Structural Biochemistry/Nucleic Acid/Biology of Cancer/Mutagenic Action on Bacteria/Ames test

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The Ames test was named after its developer, Bruce Ames, and is a method for determining if a chemical is a mutagen, an agent that causes mutations. This test is used by many cosmetics companies, pharmaceutical companies and other industries to prove that their products will not cause cancer or harmful in that way in humans. The use of this test is based on the assumption that any substance that is mutagenic may also turn out to be a carcinogen, to cause cancer. A positive test shows that the chemical can act as a carcinogen. If the substance is a carcinogen, it will cause mutation in the bacterium as the cell divide. The mutant cells will have the enzyme to form colonies.

In the Ames test, a thin layer of agar containing about 109 bacterial of a specially constructed tester strain of Salmonella is placed on a petri plate. T hese bacteria are unable to grow in the absence of histidine, because a mutation is present in one of the genes for the biosynthesis of this amino acid. The addition of a chemical mutagen to the center of the plate results in many new mutations.

The bacterium used in the test is a strain of Salmonella typhimurium, which carries a defective gene making it unable to synthesize the amino acid histidine from the ingredients in its culture medium. Yet, some of mutations can be reversed with the gene regaining its function. These are able to grow on a medium lacking histine. Since cancer is often linked to DNA damage, the test can also quickly estimate the carcinogenic potentical of a compound as it is hard to determine whether standard carcinogen examination on animals were successful.

A small proportion of them reverse the original mutation, and histidine can be synthesized. These revertants multiply in the absence of an external source of histidine and appear as discrete colonies after the plate has been incubated at 37 Celsius degrees for 2 days. A series of concentrations of a chemical can be readily tested to generate a dose-response curve. These curves are usually linear, which suggests that there is no threshold concentration for mutagenesis.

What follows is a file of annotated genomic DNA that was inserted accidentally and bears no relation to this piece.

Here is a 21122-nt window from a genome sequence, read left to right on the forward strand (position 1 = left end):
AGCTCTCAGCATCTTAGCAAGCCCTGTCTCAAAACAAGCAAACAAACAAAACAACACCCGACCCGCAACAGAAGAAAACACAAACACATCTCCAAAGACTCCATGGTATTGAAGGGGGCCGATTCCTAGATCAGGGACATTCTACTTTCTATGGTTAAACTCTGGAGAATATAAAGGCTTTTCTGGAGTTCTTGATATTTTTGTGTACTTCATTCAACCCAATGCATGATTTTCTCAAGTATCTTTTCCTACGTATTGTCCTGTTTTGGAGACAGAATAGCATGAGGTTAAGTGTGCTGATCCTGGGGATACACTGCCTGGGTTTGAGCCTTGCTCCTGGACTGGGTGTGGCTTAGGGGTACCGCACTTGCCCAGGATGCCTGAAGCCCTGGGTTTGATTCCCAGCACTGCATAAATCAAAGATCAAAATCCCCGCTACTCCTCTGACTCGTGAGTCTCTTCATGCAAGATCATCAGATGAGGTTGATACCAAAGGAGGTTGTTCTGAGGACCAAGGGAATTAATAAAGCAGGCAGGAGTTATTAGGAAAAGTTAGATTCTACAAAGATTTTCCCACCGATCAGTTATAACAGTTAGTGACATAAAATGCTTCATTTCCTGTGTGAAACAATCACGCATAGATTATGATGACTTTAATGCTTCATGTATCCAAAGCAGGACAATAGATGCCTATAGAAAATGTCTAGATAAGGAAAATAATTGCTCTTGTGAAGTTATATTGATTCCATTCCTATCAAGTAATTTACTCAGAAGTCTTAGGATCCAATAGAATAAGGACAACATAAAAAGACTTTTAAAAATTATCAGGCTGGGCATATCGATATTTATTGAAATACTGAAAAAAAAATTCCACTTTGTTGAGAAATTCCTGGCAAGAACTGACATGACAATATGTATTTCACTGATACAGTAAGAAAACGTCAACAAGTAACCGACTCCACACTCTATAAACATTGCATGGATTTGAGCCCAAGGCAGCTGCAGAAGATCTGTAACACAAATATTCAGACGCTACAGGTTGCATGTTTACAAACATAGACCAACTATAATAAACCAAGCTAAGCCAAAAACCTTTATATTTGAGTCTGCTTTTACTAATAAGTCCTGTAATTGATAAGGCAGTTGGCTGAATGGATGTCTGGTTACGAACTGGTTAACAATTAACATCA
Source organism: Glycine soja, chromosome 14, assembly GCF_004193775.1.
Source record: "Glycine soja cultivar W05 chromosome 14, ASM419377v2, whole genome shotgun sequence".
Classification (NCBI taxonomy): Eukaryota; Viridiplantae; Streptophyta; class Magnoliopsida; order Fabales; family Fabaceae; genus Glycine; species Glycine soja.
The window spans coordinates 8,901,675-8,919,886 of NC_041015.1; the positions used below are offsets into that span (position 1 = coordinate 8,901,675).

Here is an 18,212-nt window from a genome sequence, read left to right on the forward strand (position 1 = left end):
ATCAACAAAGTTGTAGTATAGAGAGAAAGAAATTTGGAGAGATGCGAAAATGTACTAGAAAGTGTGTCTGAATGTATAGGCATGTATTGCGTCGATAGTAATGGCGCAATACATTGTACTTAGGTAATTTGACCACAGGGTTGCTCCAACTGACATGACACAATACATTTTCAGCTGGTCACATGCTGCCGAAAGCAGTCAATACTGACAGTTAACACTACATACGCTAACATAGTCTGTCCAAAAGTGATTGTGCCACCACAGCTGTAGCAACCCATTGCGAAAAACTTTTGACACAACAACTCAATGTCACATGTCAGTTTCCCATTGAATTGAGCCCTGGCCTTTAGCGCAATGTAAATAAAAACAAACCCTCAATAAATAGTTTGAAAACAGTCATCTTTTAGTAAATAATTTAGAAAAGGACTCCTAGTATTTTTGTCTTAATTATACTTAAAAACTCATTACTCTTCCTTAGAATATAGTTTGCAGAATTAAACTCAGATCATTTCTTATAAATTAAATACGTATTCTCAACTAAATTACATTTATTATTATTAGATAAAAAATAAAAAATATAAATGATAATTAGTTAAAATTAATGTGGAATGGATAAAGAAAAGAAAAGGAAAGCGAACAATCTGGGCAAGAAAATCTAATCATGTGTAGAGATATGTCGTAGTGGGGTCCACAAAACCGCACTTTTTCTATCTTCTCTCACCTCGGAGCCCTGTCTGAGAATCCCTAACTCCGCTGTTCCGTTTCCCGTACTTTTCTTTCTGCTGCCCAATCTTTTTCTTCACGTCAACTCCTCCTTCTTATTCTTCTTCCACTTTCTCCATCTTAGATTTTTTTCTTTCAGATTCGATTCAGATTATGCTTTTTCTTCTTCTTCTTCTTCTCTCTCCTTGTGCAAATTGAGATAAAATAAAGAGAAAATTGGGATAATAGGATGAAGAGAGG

Some of the tester strains are responsive to base-pair substitutions, whereas others detect deletions or additions of base pairs. The sensitivity of these specially designed strains has been enhanced by the genetic deletion of their excision-repair systems. Potential mutagens enter the tester strains easily because the lipopolysaccaride barrier that normally coats the surface of Salmonella is incomplete in these strains.

A key feature of this detection system is the inclusion of a mammalian liver homogenate. Since some potential carcinogens such as aflatoxin are converted into their active forms by enzyme systems in the liver or other mammalian tissues, bacteria lack these enzymes. So the test plate requires a few milligrams of a liver homogenate to activate this group of mutagens.

This test is extensively used to hep evaluate the mutagenic and carcinogenic risks of a large number of chemicals. This rapid and inexpensive bacterial assay for mutagenicity complements epidemiological surveys and animal tests that are necessarily slower, more laborious, and far more expensive. The Salmonella atest for mutagenicity is an outgrowth of studies of gene-protein relations in bacteria.

The picture shows the Ames test. A suspension of a his- strain of Salmonella typhimurium has been plated with a mixture of rat liver enzymes on agar lacking histidine. The disk of filter paper has impregnated with a carcinogen. The mutagenic effect of the chemical has caused many bacteria to regain to grow without histidine to form the colonies around the disk. The scattered colonies on the disk represents spontaneous revertants.

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